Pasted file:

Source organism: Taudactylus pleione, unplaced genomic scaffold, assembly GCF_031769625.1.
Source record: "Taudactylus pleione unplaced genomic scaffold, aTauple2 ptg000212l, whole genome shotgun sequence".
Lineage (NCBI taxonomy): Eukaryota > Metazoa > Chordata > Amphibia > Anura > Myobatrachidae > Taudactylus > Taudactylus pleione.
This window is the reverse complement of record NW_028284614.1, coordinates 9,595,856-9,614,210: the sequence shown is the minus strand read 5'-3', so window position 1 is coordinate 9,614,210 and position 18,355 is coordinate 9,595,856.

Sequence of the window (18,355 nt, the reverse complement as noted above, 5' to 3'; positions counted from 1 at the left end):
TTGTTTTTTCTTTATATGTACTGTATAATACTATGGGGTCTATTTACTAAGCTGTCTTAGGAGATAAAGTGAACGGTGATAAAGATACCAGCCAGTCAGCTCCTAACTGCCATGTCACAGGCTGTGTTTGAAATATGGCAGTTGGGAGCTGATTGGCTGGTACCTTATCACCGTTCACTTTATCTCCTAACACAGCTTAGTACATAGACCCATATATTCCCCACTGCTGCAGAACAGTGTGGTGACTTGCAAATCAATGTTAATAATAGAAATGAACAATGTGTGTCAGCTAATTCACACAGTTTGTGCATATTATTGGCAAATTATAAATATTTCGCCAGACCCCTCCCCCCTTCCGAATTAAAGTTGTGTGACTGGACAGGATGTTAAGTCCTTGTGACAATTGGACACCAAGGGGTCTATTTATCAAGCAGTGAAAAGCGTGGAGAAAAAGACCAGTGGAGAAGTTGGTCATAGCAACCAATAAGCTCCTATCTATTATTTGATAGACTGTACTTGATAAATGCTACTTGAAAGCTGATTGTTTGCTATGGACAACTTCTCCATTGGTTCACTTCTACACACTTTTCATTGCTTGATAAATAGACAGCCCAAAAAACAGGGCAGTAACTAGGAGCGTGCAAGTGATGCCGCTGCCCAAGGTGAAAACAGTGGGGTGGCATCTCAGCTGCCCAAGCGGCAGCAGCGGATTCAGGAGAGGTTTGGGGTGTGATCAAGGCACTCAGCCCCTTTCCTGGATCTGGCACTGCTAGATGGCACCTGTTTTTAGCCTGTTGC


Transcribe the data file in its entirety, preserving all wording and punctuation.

Source organism: Taudactylus pleione, unplaced genomic scaffold, assembly GCF_031769625.1.
Source record: "Taudactylus pleione unplaced genomic scaffold, aTauple2 ptg000212l, whole genome shotgun sequence".
Lineage (NCBI taxonomy): Eukaryota > Metazoa > Chordata > Amphibia > Anura > Myobatrachidae > Taudactylus > Taudactylus pleione.
This window is the reverse complement of record NW_028284614.1, coordinates 9,595,856-9,614,210: the sequence shown is the minus strand read 5'-3', so window position 1 is coordinate 9,614,210 and position 18,355 is coordinate 9,595,856.

Sequence of the window (18,355 nt, the reverse complement as noted above, 5' to 3'; positions counted from 1 at the left end):
TTGTTTTTTCTTTATATGTACTGTATAATACTATGGGGTCTATTTACTAAGCTGTCTTAGGAGATAAAGTGAACGGTGATAAAGATACCAGCCAGTCAGCTCCTAACTGCCATGTCACAGGCTGTGTTTGAAATATGGCAGTTGGGAGCTGATTGGCTGGTACCTTATCACCGTTCACTTTATCTCCTAACACAGCTTAGTACATAGACCCATATATTCCCCACTGCTGCAGAACAGTGTGGTGACTTGCAAATCAATGTTAATAATAGAAATGAACAATGTGTGTCAGCTAATTCACACAGTTTGTGCATATTATTGGCAAATTATAAATATTTCGCCAGACCCCTCCCCCCTTCCGAATTAAAGTTGTGTGACTGGACAGGATGTTAAGTCCTTGTGACAATTGGACACCAAGGGGTCTATTTATCAAGCAGTGAAAAGCGTGGAGAAAAAGACCAGTGGAGAAGTTGGTCATAGCAACCAATAAGCTCCTATCTATTATTTGATAGACTGTACTTGATAAATGCTACTTGAAAGCTGATTGTTTGCTATGGACAACTTCTCCATTGGTTCACTTCTACACACTTTTCATTGCTTGATAAATAGACAGCCCAAAAAACAGGGCAGTAACTAGGAGCGTGCAAGTGATGCCGCTGCCCAAGGTGAAAACAGTGGGGTGGCATCTCAGCTGCCCAAGCGGCAGCAGCGGATTCAGGAGAGGTTTGGGGTGTGATCAAGGCACTCAGCCCCTTTCCTGGATCTGGCACTGCTAGATGGCACCTGTTTTTAGCCTGTTGC